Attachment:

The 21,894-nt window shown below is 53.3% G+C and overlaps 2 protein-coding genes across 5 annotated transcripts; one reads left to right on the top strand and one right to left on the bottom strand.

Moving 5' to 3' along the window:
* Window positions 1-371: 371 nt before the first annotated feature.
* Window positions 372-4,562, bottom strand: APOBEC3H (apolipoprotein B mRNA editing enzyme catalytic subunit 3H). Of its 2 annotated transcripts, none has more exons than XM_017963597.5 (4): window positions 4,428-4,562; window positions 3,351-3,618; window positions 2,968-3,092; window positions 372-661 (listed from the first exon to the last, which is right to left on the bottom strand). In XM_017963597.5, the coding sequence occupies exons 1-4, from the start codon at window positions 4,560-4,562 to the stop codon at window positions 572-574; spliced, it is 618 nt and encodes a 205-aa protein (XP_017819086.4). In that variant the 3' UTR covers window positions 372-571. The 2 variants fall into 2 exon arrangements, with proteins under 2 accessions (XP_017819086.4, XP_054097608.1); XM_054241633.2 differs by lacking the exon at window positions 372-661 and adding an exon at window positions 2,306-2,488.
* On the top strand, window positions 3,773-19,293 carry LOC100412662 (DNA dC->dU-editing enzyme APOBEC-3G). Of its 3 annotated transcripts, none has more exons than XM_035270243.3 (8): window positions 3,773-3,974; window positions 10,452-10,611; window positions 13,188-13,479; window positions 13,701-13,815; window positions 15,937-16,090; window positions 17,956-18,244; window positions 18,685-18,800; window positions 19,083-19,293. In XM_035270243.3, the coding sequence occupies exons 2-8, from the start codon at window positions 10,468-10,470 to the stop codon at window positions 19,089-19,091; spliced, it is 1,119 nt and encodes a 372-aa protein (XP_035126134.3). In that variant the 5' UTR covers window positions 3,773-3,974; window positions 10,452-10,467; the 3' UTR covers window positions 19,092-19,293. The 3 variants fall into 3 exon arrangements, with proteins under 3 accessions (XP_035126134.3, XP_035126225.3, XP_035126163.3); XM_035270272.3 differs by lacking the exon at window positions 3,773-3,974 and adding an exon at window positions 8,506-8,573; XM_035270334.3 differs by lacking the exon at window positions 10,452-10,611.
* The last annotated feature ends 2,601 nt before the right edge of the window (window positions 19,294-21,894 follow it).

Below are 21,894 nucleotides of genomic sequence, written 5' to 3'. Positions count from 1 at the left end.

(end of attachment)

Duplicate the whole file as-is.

The 21,894-nt window shown below is 53.3% G+C and overlaps 2 protein-coding genes across 5 annotated transcripts; one reads left to right on the top strand and one right to left on the bottom strand.

Moving 5' to 3' along the window:
* Window positions 1-371: 371 nt before the first annotated feature.
* Window positions 372-4,562, bottom strand: APOBEC3H (apolipoprotein B mRNA editing enzyme catalytic subunit 3H). Of its 2 annotated transcripts, none has more exons than XM_017963597.5 (4): window positions 4,428-4,562; window positions 3,351-3,618; window positions 2,968-3,092; window positions 372-661 (listed from the first exon to the last, which is right to left on the bottom strand). In XM_017963597.5, the coding sequence occupies exons 1-4, from the start codon at window positions 4,560-4,562 to the stop codon at window positions 572-574; spliced, it is 618 nt and encodes a 205-aa protein (XP_017819086.4). In that variant the 3' UTR covers window positions 372-571. The 2 variants fall into 2 exon arrangements, with proteins under 2 accessions (XP_017819086.4, XP_054097608.1); XM_054241633.2 differs by lacking the exon at window positions 372-661 and adding an exon at window positions 2,306-2,488.
* On the top strand, window positions 3,773-19,293 carry LOC100412662 (DNA dC->dU-editing enzyme APOBEC-3G). Of its 3 annotated transcripts, none has more exons than XM_035270243.3 (8): window positions 3,773-3,974; window positions 10,452-10,611; window positions 13,188-13,479; window positions 13,701-13,815; window positions 15,937-16,090; window positions 17,956-18,244; window positions 18,685-18,800; window positions 19,083-19,293. In XM_035270243.3, the coding sequence occupies exons 2-8, from the start codon at window positions 10,468-10,470 to the stop codon at window positions 19,089-19,091; spliced, it is 1,119 nt and encodes a 372-aa protein (XP_035126134.3). In that variant the 5' UTR covers window positions 3,773-3,974; window positions 10,452-10,467; the 3' UTR covers window positions 19,092-19,293. The 3 variants fall into 3 exon arrangements, with proteins under 3 accessions (XP_035126134.3, XP_035126225.3, XP_035126163.3); XM_035270272.3 differs by lacking the exon at window positions 3,773-3,974 and adding an exon at window positions 8,506-8,573; XM_035270334.3 differs by lacking the exon at window positions 10,452-10,611.
* The last annotated feature ends 2,601 nt before the right edge of the window (window positions 19,294-21,894 follow it).

Below are 21,894 nucleotides of genomic sequence, written 5' to 3'. Positions count from 1 at the left end.